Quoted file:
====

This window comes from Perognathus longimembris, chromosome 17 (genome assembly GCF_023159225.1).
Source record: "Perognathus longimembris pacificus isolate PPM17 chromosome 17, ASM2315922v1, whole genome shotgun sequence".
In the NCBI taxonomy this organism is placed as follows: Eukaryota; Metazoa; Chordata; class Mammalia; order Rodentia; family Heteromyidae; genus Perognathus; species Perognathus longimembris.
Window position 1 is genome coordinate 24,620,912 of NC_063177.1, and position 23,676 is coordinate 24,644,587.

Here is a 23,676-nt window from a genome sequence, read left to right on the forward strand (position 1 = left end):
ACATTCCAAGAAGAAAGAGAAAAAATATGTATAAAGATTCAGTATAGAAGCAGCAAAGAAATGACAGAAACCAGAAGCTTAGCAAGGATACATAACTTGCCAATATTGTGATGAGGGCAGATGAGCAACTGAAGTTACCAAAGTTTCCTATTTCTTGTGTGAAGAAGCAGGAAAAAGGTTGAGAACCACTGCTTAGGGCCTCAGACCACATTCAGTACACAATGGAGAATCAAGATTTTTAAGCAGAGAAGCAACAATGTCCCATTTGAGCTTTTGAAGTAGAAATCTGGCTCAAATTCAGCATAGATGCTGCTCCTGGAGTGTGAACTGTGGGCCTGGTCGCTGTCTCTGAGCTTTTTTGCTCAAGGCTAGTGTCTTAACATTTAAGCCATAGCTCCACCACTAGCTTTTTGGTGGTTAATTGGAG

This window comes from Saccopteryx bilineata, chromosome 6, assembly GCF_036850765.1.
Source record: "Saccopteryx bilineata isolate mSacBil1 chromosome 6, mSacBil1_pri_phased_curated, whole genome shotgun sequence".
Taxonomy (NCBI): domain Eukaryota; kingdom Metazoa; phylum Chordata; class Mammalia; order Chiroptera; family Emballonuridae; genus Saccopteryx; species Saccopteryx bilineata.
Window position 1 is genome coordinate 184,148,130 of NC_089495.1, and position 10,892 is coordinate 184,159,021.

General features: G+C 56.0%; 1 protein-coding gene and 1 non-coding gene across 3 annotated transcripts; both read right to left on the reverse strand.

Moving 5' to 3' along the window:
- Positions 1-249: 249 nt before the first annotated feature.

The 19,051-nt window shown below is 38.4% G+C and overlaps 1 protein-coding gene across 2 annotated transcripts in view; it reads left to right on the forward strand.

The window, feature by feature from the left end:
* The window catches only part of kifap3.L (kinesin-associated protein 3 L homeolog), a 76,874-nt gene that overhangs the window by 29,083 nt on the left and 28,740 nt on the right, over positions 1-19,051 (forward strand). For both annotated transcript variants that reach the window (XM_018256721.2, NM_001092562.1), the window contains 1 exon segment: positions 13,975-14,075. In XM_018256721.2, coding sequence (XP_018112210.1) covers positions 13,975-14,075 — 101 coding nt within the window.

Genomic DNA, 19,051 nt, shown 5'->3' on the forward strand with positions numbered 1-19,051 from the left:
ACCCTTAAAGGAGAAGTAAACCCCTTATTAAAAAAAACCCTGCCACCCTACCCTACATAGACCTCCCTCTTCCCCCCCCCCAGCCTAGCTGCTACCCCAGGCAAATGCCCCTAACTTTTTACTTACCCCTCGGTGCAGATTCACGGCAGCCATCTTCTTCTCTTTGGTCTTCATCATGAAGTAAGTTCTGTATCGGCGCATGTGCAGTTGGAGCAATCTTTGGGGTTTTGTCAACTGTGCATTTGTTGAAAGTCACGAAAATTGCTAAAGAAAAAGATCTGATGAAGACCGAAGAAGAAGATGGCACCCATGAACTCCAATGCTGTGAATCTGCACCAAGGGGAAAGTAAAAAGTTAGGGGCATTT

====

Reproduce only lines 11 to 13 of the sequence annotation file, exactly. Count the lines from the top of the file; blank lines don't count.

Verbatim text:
General features: G+C 56.0%; 1 protein-coding gene and 1 non-coding gene across 3 annotated transcripts; both read right to left on the reverse strand.

Moving 5' to 3' along the window:
- Positions 1-249: 249 nt before the first annotated feature.